When in balance, the vata type seems to effortlessly juggle several things at once, loves change, is adaptable and is highly creative. But what are the symptoms of vata excess? These tend to surface in the form of heightened anxiety, fear, racing thoughts and trouble concentrating.
How to Keep Vata Balanced
In Ayurveda, “like increases like.” In other words, opposites create balance, D’Agostino explains, noting that foods that balance vata possess qualities like:
- Slightly oily
These qualities will help balance the dry, rough, light, cold and mobile qualities of vata. Vata foods for winter (that is, fall and early winter, the vata time of year), should especially focus on foods with these vata-balancing qualities.
The best snacks for people with high vata include:
- Raw or fresh roasted nuts
- Raw nut butters
- Milk (cow, goat or coconut)
Recipes to help reduce vata are typically warm, grounding, moist and slightly oily. If you’re feeling like your vata’s running on overdrive, try working these of these simple vata recipes into your meal plan.
Dubbed Ayurveda’s perfect food, kitchari can be used as a staple during gentle cleanses or any time you need a digestive reset. This particular recipe is vata-pacifying, perfect for when you feel your vata coming out of balance.
Simple is the name of the game when it comes to Ayurvedic cooking. One reason? It’s best to cook each meal fresh instead of enjoying leftovers for days. This recipe features a “churna,” or spice blend. You can create your own or buy one based on your dosha.
Warming spices and vata-balancing sweet dates makes this the ultimate comfort beverage for vata types. The ingredients in this shake help build “ojas,” strength, resilience and juiciness … a cornerstone of healthy aging in Ayurveda.
Rich in warming spicing, this “golden milk” recipe also contains vata-friendly ashwagandha, an adaptogenic herb shown to lower cortisol levels.
Foods to Avoid or Reduce
What foods should Vata avoid? Knowing that in Ayurveda, “like increases like,” someone with excess vata should avoid foods with vata qualities. These often include dry, crunchy, “airy” foods. If you’re dealing with high vata, some examples of vata foods to avoid or reduce include:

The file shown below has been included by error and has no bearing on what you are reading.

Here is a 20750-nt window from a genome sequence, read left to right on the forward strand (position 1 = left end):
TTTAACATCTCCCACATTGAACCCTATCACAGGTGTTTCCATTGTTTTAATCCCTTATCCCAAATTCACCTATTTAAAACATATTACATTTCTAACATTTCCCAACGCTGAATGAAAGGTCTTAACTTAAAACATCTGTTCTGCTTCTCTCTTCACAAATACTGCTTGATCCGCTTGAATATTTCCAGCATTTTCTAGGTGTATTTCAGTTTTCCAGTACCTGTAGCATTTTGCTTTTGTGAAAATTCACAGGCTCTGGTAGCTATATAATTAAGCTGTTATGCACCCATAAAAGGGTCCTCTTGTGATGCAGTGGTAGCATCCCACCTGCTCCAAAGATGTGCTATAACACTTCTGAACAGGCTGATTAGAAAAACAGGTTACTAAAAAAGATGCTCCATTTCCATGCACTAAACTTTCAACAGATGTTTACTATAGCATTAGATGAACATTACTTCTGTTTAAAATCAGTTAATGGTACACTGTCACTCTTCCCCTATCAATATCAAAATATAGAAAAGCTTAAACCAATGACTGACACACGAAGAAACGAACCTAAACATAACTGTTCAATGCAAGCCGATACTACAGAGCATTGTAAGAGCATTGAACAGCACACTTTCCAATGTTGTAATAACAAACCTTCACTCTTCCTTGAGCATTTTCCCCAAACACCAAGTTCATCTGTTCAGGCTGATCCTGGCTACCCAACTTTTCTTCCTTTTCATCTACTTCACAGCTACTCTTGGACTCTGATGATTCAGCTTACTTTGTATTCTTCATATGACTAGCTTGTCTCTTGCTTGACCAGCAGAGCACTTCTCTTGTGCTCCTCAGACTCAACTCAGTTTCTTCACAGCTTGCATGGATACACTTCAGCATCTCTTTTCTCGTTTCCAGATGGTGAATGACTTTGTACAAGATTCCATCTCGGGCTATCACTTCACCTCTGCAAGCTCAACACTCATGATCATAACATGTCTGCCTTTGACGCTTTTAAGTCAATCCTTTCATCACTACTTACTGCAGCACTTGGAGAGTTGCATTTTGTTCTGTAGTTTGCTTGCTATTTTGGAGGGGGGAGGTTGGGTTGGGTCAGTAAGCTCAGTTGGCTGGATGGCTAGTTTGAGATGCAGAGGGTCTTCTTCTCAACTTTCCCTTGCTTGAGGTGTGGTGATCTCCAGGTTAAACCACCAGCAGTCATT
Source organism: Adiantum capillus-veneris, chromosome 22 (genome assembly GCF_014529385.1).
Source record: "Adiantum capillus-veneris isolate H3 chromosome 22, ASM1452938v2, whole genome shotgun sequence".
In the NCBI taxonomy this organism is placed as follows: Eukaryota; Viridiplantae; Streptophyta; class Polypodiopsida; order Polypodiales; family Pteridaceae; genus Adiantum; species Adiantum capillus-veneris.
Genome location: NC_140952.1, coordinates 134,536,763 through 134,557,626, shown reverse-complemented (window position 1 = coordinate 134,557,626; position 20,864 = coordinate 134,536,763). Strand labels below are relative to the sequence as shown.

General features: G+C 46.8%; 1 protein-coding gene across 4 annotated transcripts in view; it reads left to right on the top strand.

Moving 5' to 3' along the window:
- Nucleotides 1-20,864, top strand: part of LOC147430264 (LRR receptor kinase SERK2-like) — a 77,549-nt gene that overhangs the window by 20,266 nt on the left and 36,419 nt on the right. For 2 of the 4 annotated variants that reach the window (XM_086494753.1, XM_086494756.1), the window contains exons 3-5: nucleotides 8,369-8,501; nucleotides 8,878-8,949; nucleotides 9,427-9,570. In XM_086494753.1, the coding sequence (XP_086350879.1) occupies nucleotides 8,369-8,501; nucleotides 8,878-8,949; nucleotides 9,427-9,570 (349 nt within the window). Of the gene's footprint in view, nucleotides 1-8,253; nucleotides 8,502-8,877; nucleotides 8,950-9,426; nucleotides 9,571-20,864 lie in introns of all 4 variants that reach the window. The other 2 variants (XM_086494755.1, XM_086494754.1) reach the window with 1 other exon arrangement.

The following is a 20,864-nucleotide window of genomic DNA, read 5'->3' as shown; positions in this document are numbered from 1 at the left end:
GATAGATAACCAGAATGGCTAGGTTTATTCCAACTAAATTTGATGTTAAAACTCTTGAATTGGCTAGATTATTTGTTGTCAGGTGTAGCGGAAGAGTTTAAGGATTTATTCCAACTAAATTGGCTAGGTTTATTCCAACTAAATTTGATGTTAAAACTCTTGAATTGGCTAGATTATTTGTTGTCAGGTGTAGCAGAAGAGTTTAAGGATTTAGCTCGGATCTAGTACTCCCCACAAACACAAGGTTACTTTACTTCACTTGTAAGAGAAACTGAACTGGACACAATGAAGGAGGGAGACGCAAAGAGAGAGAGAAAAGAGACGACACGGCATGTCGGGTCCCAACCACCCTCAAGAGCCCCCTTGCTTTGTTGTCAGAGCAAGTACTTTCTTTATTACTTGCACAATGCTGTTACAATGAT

- Dry foods like cereal, chips, crackers
- Coffee and caffeine
- Carbonated drinks
- Raw foods, including veggies
Although learning your primary dosha is a great way to start getting your toes wet in Ayurveda, it’s just one piece of the puzzle. Remember, all three doshas, vata, pitta, kapha, are inside all of us.
Our primary or most dominant dosha, though, is the one most likely to come out of balance, triggering the need to bring it back into balance. Food and building a strong daily routine for your dosha and the season are excellent starting points.
Final Thoughts On Vata Dosha
- A common question is, “Can vata dosha be cured?” Instead of thinking about “curing” a dosha, it’s better to focus on choosing a appropriate daily routine that helps balance your vata dosha.
- D’Agostino says people can work to bring excess vata back into balance by focusing on:
- A vata-balancing diet
- Spending time in nature
- Adopting a daily routine
- Practicing vata dosha yoga like gentle, restorative yoga (avoid faster, flow yoga)
- Practicing tai chi
- Taking a daytime nap
- Going to bed earlier
- Taking a nap during the day
- Daily massage with warm sesame oil
- Spending time with people who are grounded (kapha)
- Considering exploring Ayurvedic herbals like triphala to improve digestive health, ashwagandha to balance stress hormones and brahmi, also known as bacopa, historically used to purify the mind
- A vata dosha diet should include plenty of warm, cooked root vegetables, warm lemon water and even some seaweed.